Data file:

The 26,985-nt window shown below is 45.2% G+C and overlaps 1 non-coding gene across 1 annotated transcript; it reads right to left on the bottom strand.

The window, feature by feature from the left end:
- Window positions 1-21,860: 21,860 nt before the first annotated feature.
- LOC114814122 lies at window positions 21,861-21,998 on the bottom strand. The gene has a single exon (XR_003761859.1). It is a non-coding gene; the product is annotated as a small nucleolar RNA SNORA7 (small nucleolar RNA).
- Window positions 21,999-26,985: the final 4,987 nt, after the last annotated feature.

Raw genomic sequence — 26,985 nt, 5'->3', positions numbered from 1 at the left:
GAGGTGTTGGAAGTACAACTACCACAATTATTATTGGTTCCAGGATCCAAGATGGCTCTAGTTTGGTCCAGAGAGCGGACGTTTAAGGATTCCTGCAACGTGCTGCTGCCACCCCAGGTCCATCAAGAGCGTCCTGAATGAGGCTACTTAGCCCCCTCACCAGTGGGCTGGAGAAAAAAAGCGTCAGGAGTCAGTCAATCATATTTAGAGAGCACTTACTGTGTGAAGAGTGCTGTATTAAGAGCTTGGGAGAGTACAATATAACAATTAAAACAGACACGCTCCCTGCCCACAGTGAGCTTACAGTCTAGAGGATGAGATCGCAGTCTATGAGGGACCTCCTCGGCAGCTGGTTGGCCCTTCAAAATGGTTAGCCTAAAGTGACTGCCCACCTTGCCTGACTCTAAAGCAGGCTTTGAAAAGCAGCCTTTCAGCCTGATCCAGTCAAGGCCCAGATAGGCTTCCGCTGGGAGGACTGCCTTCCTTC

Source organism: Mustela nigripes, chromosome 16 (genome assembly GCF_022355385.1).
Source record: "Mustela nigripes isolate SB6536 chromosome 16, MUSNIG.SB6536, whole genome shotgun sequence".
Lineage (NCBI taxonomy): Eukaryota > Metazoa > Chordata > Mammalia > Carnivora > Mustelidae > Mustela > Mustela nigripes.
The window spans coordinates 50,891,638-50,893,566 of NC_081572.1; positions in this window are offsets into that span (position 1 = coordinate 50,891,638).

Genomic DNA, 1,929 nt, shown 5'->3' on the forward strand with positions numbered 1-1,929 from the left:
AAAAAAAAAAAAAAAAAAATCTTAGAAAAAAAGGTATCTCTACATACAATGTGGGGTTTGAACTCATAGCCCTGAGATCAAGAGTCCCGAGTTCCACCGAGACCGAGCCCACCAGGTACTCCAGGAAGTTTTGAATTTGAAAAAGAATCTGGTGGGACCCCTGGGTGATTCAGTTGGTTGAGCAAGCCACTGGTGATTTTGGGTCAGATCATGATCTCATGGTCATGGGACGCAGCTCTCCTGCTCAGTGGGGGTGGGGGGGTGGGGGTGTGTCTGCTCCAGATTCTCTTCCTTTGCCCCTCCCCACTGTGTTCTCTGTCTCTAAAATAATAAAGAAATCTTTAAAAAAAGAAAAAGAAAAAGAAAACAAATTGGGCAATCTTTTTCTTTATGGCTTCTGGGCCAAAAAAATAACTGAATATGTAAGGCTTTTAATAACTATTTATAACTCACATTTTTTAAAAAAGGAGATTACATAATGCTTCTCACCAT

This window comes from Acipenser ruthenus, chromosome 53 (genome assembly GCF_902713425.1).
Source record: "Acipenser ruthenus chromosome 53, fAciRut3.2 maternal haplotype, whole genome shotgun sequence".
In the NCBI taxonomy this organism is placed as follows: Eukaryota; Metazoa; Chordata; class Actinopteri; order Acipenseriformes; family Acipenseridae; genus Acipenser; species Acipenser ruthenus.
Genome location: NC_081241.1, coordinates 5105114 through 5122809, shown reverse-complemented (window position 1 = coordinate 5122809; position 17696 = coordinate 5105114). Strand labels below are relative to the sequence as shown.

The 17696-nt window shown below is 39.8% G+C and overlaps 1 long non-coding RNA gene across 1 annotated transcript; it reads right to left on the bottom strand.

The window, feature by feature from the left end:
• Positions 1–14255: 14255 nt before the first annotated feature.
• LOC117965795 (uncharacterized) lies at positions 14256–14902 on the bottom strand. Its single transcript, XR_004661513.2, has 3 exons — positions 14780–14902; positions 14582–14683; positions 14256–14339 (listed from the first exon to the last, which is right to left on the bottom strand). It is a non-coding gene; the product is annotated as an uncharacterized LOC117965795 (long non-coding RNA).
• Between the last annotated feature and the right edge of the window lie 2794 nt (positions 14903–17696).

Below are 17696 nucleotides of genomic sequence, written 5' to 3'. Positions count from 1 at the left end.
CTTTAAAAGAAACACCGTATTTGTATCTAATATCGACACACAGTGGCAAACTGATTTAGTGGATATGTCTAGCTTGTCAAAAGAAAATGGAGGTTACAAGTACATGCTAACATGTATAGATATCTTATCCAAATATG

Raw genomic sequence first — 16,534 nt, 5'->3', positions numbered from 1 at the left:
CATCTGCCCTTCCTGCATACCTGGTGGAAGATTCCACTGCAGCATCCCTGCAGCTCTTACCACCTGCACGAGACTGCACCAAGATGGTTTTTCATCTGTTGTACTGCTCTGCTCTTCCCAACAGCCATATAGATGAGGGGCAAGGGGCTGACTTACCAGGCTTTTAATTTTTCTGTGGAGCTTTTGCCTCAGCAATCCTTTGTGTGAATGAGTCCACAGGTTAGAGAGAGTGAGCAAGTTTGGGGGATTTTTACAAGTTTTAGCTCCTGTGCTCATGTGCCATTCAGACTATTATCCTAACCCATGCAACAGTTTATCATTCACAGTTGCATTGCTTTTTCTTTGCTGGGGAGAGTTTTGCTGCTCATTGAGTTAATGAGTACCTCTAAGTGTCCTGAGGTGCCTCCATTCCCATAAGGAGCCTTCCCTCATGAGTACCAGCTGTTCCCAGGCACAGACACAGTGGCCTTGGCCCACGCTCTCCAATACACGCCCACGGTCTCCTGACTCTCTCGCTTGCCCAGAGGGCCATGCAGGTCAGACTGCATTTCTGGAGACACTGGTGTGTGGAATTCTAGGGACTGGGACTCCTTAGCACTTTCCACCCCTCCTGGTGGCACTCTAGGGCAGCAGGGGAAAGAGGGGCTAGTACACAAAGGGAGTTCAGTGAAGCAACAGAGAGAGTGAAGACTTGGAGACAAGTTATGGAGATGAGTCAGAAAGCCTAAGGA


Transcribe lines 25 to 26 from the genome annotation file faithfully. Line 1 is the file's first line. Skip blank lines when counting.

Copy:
Raw genomic sequence first — 16,534 nt, 5'->3', positions numbered from 1 at the left:
CATCTGCCCTTCCTGCATACCTGGTGGAAGATTCCACTGCAGCATCCCTGCAGCTCTTACCACCTGCACGAGACTGCACCAAGATGGTTTTTCATCTGTTGTACTGCTCTGCTCTTCCCAACAGCCATATAGATGAGGGGCAAGGGGCTGACTTACCAGGCTTTTAATTTTTCTGTGGAGCTTTTGCCTCAGCAATCCTTTGTGTGAATGAGTCCACAGGTTAGAGAGAGTGAGCAAGTTTGGGGGATTTTTACAAGTTTTAGCTCCTGTGCTCATGTGCCATTCAGACTATTATCCTAACCCATGCAACAGTTTATCATTCACAGTTGCATTGCTTTTTCTTTGCTGGGGAGAGTTTTGCTGCTCATTGAGTTAATGAGTACCTCTAAGTGTCCTGAGGTGCCTCCATTCCCATAAGGAGCCTTCCCTCATGAGTACCAGCTGTTCCCAGGCACAGACACAGTGGCCTTGGCCCACGCTCTCCAATACACGCCCACGGTCTCCTGACTCTCTCGCTTGCCCAGAGGGCCATGCAGGTCAGACTGCATTTCTGGAGACACTGGTGTGTGGAATTCTAGGGACTGGGACTCCTTAGCACTTTCCACCCCTCCTGGTGGCACTCTAGGGCAGCAGGGGAAAGAGGGGCTAGTACACAAAGGGAGTTCAGTGAAGCAACAGAGAGAGTGAAGACTTGGAGACAAGTTATGGAGATGAGTCAGAAAGCCTAAGGA